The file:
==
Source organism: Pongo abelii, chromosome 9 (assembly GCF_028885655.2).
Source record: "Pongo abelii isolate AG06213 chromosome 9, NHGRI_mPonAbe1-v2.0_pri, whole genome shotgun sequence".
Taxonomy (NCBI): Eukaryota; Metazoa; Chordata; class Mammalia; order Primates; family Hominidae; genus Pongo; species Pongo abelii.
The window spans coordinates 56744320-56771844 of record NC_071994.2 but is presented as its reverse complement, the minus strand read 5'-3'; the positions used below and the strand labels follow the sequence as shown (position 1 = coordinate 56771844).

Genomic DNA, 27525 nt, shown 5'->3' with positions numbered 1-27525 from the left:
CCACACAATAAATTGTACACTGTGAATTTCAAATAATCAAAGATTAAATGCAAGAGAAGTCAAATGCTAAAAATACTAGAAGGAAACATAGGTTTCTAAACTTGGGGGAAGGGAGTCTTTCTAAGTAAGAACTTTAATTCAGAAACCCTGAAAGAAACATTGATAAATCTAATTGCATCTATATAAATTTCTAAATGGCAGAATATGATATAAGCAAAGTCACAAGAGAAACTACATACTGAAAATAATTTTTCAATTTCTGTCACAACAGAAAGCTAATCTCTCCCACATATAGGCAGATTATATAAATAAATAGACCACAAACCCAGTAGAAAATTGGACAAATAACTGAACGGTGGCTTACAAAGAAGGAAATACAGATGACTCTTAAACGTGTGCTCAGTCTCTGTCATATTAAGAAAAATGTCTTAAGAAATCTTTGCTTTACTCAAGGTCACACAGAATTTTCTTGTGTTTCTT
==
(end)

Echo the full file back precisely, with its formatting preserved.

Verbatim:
Source organism: Pongo abelii, chromosome 9 (assembly GCF_028885655.2).
Source record: "Pongo abelii isolate AG06213 chromosome 9, NHGRI_mPonAbe1-v2.0_pri, whole genome shotgun sequence".
Taxonomy (NCBI): Eukaryota; Metazoa; Chordata; class Mammalia; order Primates; family Hominidae; genus Pongo; species Pongo abelii.
The window spans coordinates 56744320-56771844 of record NC_071994.2 but is presented as its reverse complement, the minus strand read 5'-3'; the positions used below and the strand labels follow the sequence as shown (position 1 = coordinate 56771844).

Genomic DNA, 27525 nt, shown 5'->3' with positions numbered 1-27525 from the left:
CCACACAATAAATTGTACACTGTGAATTTCAAATAATCAAAGATTAAATGCAAGAGAAGTCAAATGCTAAAAATACTAGAAGGAAACATAGGTTTCTAAACTTGGGGGAAGGGAGTCTTTCTAAGTAAGAACTTTAATTCAGAAACCCTGAAAGAAACATTGATAAATCTAATTGCATCTATATAAATTTCTAAATGGCAGAATATGATATAAGCAAAGTCACAAGAGAAACTACATACTGAAAATAATTTTTCAATTTCTGTCACAACAGAAAGCTAATCTCTCCCACATATAGGCAGATTATATAAATAAATAGACCACAAACCCAGTAGAAAATTGGACAAATAACTGAACGGTGGCTTACAAAGAAGGAAATACAGATGACTCTTAAACGTGTGCTCAGTCTCTGTCATATTAAGAAAAATGTCTTAAGAAATCTTTGCTTTACTCAAGGTCACACAGAATTTTCTTGTGTTTCTT